As I noted in my previous post, public concern about government spending has become an intractable part of our political discourse, with only unemployment registering as an equal or higher concern. While it’s disputed whether debt should be top priority, most of us could agree that government waste is something to be curtailed for the sake of political integrity, practicality, and ethics.
Yet of all the surprising places that taxpayer money could (and does) go, who would expect that those in our society who need it least, would be recipients of tens of billions of dollars of it? As HuffPo reports:
Millionaires are receiving billions in taxpayer-funded support every year that helps them pay for everything from child care to bad debts to boats and vacation homes, according to a report released Monday by Sen. Tom Coburn.
People who individually earned more than a million dollars in 2009 even managed to collect a total of nearly $21 million in unemployment insurance.
“From tax write-offs for gambling losses, vacation homes, and luxury yachts to subsidies for their ranches and estates, the government is subsidizing the lifestyles of the rich and famous,” wrote Coburn, an Oklahoma Republican, in an accompanying letter. “Multimillionaires are even receiving government checks for not working. This welfare for the well-off — costing billions of dollars a year — is being paid for with the taxes of the less fortunate.”
Read the Post’s satirical but sobering report on just how and where the estimated $30 billion of pubic money is spent. It pretty much breaks down to this:
Coburn totaled up all the federal money for millionaires over several years that his office could find. Among the handouts for the well-heeled are:
- $18.15 million in child care tax credits
- $74 million in unemployment checks
- $89 million for preservation of ranches and estates
- $316 million in farm subsidies
- $608 million in business entertainment deductions
- $9 billion in retirement checks
- $21 billion in gambling losses
- $28 billion in mortgage breaks for mansions, vacation homes and yachts
Some of the payments, such as for Social Security and Medicare, stem from payroll taxes and are not means-tested when they are paid out. Advocates of such payments believe the government made a promise to individuals that it must keep, regardless of their wealth.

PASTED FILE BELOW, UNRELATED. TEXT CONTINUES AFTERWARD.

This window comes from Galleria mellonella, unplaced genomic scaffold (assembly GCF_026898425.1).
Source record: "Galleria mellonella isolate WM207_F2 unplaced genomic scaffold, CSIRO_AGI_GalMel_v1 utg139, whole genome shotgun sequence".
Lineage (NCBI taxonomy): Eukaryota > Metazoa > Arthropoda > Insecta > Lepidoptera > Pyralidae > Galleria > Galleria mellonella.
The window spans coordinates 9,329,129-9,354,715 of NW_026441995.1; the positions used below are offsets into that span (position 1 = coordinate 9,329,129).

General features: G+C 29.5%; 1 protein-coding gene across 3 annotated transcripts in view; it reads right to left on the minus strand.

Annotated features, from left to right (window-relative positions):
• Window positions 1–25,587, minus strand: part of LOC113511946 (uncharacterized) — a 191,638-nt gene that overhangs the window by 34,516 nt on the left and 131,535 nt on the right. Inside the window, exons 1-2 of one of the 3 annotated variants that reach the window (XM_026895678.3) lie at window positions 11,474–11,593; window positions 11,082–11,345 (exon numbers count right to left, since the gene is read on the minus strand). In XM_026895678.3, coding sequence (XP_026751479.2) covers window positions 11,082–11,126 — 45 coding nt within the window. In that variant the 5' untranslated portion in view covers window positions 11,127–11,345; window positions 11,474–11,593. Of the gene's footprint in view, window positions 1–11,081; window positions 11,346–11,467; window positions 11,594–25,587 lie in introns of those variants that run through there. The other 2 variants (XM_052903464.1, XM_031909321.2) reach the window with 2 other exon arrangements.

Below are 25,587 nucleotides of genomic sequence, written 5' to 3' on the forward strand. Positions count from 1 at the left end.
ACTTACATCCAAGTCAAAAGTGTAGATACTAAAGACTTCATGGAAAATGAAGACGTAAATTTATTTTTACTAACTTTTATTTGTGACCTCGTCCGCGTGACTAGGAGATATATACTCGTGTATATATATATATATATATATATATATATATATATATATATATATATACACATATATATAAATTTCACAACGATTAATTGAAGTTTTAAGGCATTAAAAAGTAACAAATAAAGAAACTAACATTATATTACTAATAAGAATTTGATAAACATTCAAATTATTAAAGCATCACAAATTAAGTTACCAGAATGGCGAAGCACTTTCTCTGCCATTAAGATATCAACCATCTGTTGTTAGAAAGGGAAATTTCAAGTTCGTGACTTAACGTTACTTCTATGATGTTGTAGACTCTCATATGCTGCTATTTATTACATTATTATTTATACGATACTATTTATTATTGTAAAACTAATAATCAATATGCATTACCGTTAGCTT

Some other payments, such as the millions received by the wealthy to preserve land or to use alternative energy sources, arise from programs that proponents consider beneficial overall, even if the rich get the money.
If this isn’t a case for reform, I don’t know what is. If the government made a promise to individuals to repay a certain amount, regardless of whether they actually need it, than that’s not a case for scrapping social security altogether, but for at least attempting to re-calibrate it’s distribution to make more sense. It’s dated and inefficient, but it still does some good and could still merit more creative solutions besides total amputation (which is largely populist rhetoric anyway, but is still thoroughly supported by a lot of people).
The same goes for these other programs – maybe some of this money will always inevitably spillover into the wealthier segments of this society: the free rider problem is endemic in any public good. But why not try to mitigate this issue through auditing and reform rather than wholesale cuts that will hurt the poor far more? (consider that a hypothetical question, since the answer as to why it’ll be obstructed should be obvious by now).
Many would argue that $30 billion isn’t a lot of money in the grand scheme of things, which is a sad indicator of just how flawed our fiscal system is. But money is still money, and we should trim any and every amount that is unnecessary. We hear much about the “waste and fraud” that goes into social welfare programs for the poor and middle-class – some of it exaggerated, some of it credible. But things like corporate welfare – which also costs us tens of billions of dollars additionally – don’t get nearly as much as much attention, even by the GOP hypocrites who claim to be small government warriors while safeguarding and creating tax loopholes for the wealthy. I commend Coburn for owning up to this issue, despite the indifference or outright support by most of his party.
“Government policies intended to mainstream wealth redistribution are undermining these principles. The tragic irony is the wealth in these cases is trickling up rather than down the economic ladder,” he continued. “The cost of this largess will thus be shared by those struggling today and the next generation who will inherit $15 trillion of debt that threatens the future of the American Dream.”
Coburn does not argue that taxes should be raised on the wealthy, however. Simply ending giveaways for people who don’t need them would help, and he recommends limiting or cutting payments to millionaires in the safety net programs; ending farm and conservation payments to the rich; means-testing tax breaks and other payouts; and reforming provisions of the tax code that help pay for vacation properties and mansions.
Indeed, at the very least we could start with streamlining a tax code that allows for $1 trillion in lost revenue due to various deductions and loopholes. That should’ve been one of the few non-partisan non-issues that everyone could’ve agreed on. And yet even that, go figure, was too much for the best politicians money could by.